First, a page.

The Beauregard Parish Police Jury (BPPJ) voted, at their Tuesday meeting, on a resolution to look into acquiring a statue that was recently taken down in New Orleans. The New Orleans City Council declared, in 2015, that this statue, among three other Confederate monuments, was a public nuisance.

The Beauregard Parish Police Jury (BPPJ) voted, at their Tuesday meeting, on a resolution to look into acquiring a statue that was recently taken down in New Orleans. The New Orleans City Council declared, in 2015, that this statue, among three other Confederate monuments, was a public nuisance.

Rusty Williamson, president of BPPJ said Bryan McReynolds, BPPJ administrator, was contacted by a New Orleans city official, informing him that the statue of General PGT Beauregard had been removed from private property. He said it was sitting in a “junkyard,” and perhaps the parish would be interested in acquiring the monument, after pending litigation is settled.

The jury was polled about the request. A majority vote, of nine-to-one, was cast to proceed with a resolution of support, as a governing body, to see if the statue could be brought to Beauregard Parish.

This decision was met with immediate protest by the Beauregard Community Coalition group. The group marched on June 13, shortly after the police jury's vote.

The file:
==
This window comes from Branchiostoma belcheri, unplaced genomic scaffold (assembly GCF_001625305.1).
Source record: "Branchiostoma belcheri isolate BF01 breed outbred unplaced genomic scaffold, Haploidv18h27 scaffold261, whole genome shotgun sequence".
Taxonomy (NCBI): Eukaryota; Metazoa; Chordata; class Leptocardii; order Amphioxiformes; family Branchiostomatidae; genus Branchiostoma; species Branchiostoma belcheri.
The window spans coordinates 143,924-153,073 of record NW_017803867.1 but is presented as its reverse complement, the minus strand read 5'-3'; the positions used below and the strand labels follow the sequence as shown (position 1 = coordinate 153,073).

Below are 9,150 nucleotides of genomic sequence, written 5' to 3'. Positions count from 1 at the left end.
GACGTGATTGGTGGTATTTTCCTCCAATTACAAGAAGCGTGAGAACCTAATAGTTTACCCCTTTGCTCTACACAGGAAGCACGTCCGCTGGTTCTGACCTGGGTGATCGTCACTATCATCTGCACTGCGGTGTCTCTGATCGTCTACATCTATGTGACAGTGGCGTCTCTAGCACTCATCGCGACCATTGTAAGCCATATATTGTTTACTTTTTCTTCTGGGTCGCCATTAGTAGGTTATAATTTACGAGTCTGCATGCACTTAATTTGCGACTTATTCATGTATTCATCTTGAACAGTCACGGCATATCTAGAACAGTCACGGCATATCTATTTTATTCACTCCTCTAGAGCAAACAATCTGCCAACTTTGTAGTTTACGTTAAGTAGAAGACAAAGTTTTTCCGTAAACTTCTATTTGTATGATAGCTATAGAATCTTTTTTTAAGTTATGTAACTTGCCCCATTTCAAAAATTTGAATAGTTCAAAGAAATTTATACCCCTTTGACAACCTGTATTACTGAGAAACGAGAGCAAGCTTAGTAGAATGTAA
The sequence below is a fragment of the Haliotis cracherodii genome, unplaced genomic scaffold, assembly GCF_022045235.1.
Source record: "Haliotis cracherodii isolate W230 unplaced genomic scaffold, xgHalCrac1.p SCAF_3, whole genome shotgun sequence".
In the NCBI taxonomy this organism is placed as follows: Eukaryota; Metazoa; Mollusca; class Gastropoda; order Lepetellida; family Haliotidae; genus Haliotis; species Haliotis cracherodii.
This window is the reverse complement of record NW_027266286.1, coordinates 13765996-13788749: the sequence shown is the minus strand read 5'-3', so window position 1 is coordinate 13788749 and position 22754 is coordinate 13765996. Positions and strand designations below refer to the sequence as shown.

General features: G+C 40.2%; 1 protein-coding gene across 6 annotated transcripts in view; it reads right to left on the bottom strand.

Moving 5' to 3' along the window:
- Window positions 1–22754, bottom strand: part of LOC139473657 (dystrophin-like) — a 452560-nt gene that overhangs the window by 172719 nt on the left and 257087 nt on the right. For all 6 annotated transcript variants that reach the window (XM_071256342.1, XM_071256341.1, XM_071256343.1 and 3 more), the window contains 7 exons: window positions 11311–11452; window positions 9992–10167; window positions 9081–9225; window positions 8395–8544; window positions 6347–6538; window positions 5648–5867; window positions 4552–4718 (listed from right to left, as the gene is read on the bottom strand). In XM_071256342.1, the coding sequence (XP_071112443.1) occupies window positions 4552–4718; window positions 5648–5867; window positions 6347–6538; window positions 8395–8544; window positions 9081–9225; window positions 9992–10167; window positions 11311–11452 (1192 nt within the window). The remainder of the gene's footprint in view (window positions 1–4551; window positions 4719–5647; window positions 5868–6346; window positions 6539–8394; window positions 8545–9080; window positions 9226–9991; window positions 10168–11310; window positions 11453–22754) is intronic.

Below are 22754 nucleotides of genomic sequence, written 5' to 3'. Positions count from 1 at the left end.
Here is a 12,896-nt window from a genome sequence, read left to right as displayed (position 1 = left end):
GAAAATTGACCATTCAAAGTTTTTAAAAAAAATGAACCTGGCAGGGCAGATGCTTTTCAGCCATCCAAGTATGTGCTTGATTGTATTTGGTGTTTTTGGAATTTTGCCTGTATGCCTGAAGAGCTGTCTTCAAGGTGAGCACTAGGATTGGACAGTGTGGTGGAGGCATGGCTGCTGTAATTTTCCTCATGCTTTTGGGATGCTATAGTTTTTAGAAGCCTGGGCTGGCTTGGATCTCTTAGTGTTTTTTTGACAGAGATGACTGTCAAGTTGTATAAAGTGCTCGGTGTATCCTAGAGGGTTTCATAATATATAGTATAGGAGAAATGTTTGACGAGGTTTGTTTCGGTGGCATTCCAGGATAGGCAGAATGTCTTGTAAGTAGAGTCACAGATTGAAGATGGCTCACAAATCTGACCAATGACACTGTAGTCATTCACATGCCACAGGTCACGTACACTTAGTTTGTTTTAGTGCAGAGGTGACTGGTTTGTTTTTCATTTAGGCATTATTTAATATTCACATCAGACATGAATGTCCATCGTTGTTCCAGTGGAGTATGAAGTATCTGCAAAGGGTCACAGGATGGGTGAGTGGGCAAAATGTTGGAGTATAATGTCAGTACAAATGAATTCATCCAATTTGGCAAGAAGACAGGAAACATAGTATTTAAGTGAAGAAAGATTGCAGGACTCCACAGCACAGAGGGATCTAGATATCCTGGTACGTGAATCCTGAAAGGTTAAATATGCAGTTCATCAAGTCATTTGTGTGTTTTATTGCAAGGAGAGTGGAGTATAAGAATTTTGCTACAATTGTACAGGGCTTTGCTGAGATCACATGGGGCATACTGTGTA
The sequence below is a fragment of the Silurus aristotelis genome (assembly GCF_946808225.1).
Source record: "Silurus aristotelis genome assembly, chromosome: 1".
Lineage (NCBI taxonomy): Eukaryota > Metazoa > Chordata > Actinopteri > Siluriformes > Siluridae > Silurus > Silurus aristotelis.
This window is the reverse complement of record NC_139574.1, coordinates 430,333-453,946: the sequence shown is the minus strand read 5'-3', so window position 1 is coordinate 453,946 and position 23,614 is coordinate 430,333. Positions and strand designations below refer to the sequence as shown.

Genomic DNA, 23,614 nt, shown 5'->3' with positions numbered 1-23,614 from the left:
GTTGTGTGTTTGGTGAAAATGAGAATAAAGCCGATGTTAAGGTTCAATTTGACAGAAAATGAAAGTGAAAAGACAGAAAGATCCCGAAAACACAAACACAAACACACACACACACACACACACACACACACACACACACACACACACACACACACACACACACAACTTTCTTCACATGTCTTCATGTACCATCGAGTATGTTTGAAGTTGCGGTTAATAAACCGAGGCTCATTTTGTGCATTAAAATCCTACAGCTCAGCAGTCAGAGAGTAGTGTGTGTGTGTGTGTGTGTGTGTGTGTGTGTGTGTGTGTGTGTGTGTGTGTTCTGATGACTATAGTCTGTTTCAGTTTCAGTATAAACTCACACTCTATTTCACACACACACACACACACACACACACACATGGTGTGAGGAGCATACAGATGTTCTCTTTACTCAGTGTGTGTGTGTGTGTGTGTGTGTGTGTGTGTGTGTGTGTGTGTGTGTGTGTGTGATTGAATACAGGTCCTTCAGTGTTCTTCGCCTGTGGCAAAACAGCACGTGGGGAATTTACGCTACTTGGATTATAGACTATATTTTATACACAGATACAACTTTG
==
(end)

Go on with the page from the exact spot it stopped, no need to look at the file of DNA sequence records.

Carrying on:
Community Coalition president, and local pastor, Michael Harris, has been at the forefront of the public protest against bringing the monument to Beauregard Parish.

In an Facebook post, Harris stated that the opposition is not about ethnicity. "It is about standing up and refusing to go backwards." He said the acquisition of the statue supports, or endorses, hate and the division of "God’s people."

Harris calls on the community to come together to demand that the proclamation be destroyed.

"Our concern is that [PGT Beauregard] was a slave owner, which qualifies him to be an oppressor. We believe he has his place in history. He should be recognized for his part in Louisiana history. A museum would be the appropriate place, not in front of the courthouse. We believe that if you take the dark part of our past and keep it in front of us, before we know it, we will be walking toward it again," said Harris.

On the flip-side of the debate, Greg Menkins, Beauregard Parish Sheriff's Office, Animal Control Officer, thinks the statue should come to DeRidder. "Racism is going to be around no matter what anyone does or says. The groups leading the racism need to be shut down and we should continue to discredit them."

Menkins thinks the monument is simply a historical representation. "This is a statue we're talking about. Not all history is good, but it does show we became a country. The U.S. is not perfect by any means, but I think for the most part we have learned from our mistakes, generally speaking," he said. "Some people in this parish are proud of their heritage, not as racists, but because it's part of their history."

Reminiscent of the controversy surrounding the statue's removal from New Orleans, some residents have turned against each other in online debates. There have even been threats of violence against those who are protesting the statue's placement in Beauregard Parish.